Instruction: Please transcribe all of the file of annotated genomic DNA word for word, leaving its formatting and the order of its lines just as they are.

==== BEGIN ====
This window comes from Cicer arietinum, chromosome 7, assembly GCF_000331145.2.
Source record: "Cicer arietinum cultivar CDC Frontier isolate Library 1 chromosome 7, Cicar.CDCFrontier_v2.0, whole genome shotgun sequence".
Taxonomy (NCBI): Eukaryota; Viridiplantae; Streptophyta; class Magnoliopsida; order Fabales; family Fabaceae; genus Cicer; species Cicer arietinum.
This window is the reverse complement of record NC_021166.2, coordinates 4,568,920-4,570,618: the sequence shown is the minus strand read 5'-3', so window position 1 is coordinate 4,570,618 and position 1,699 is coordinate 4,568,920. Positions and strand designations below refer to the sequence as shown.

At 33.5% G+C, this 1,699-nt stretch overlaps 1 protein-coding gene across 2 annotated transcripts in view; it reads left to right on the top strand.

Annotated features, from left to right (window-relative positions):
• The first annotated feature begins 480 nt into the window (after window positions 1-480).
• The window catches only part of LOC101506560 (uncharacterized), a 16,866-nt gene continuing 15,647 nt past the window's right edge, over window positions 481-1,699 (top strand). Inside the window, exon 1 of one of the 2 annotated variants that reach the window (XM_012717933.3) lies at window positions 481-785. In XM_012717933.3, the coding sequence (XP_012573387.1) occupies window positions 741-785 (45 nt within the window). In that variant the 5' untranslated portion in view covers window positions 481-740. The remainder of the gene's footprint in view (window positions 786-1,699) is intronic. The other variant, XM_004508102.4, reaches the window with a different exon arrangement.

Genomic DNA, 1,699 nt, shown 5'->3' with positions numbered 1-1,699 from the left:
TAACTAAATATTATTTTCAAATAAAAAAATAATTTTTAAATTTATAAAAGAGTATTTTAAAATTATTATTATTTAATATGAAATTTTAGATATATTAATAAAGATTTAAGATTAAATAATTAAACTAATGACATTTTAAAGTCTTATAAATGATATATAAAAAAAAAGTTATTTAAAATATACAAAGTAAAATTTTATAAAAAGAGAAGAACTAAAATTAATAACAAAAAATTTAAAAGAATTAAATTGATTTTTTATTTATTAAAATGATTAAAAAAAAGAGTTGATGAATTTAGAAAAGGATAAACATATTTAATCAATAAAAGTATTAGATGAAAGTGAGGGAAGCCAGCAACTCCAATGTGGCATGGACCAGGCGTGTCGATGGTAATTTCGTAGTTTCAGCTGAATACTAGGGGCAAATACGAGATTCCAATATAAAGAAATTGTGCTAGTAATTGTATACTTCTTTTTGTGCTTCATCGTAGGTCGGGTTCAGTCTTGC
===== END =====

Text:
This window comes from Cicer arietinum, chromosome 7, assembly GCF_000331145.2.
Source record: "Cicer arietinum cultivar CDC Frontier isolate Library 1 chromosome 7, Cicar.CDCFrontier_v2.0, whole genome shotgun sequence".
Taxonomy (NCBI): Eukaryota; Viridiplantae; Streptophyta; class Magnoliopsida; order Fabales; family Fabaceae; genus Cicer; species Cicer arietinum.
This window is the reverse complement of record NC_021166.2, coordinates 4,568,920-4,570,618: the sequence shown is the minus strand read 5'-3', so window position 1 is coordinate 4,570,618 and position 1,699 is coordinate 4,568,920. Positions and strand designations below refer to the sequence as shown.

At 33.5% G+C, this 1,699-nt stretch overlaps 1 protein-coding gene across 2 annotated transcripts in view; it reads left to right on the top strand.

Annotated features, from left to right (window-relative positions):
• The first annotated feature begins 480 nt into the window (after window positions 1-480).
• The window catches only part of LOC101506560 (uncharacterized), a 16,866-nt gene continuing 15,647 nt past the window's right edge, over window positions 481-1,699 (top strand). Inside the window, exon 1 of one of the 2 annotated variants that reach the window (XM_012717933.3) lies at window positions 481-785. In XM_012717933.3, the coding sequence (XP_012573387.1) occupies window positions 741-785 (45 nt within the window). In that variant the 5' untranslated portion in view covers window positions 481-740. The remainder of the gene's footprint in view (window positions 786-1,699) is intronic. The other variant, XM_004508102.4, reaches the window with a different exon arrangement.

Genomic DNA, 1,699 nt, shown 5'->3' with positions numbered 1-1,699 from the left:
TAACTAAATATTATTTTCAAATAAAAAAATAATTTTTAAATTTATAAAAGAGTATTTTAAAATTATTATTATTTAATATGAAATTTTAGATATATTAATAAAGATTTAAGATTAAATAATTAAACTAATGACATTTTAAAGTCTTATAAATGATATATAAAAAAAAAGTTATTTAAAATATACAAAGTAAAATTTTATAAAAAGAGAAGAACTAAAATTAATAACAAAAAATTTAAAAGAATTAAATTGATTTTTTATTTATTAAAATGATTAAAAAAAAGAGTTGATGAATTTAGAAAAGGATAAACATATTTAATCAATAAAAGTATTAGATGAAAGTGAGGGAAGCCAGCAACTCCAATGTGGCATGGACCAGGCGTGTCGATGGTAATTTCGTAGTTTCAGCTGAATACTAGGGGCAAATACGAGATTCCAATATAAAGAAATTGTGCTAGTAATTGTATACTTCTTTTTGTGCTTCATCGTAGGTCGGGTTCAGTCTTGC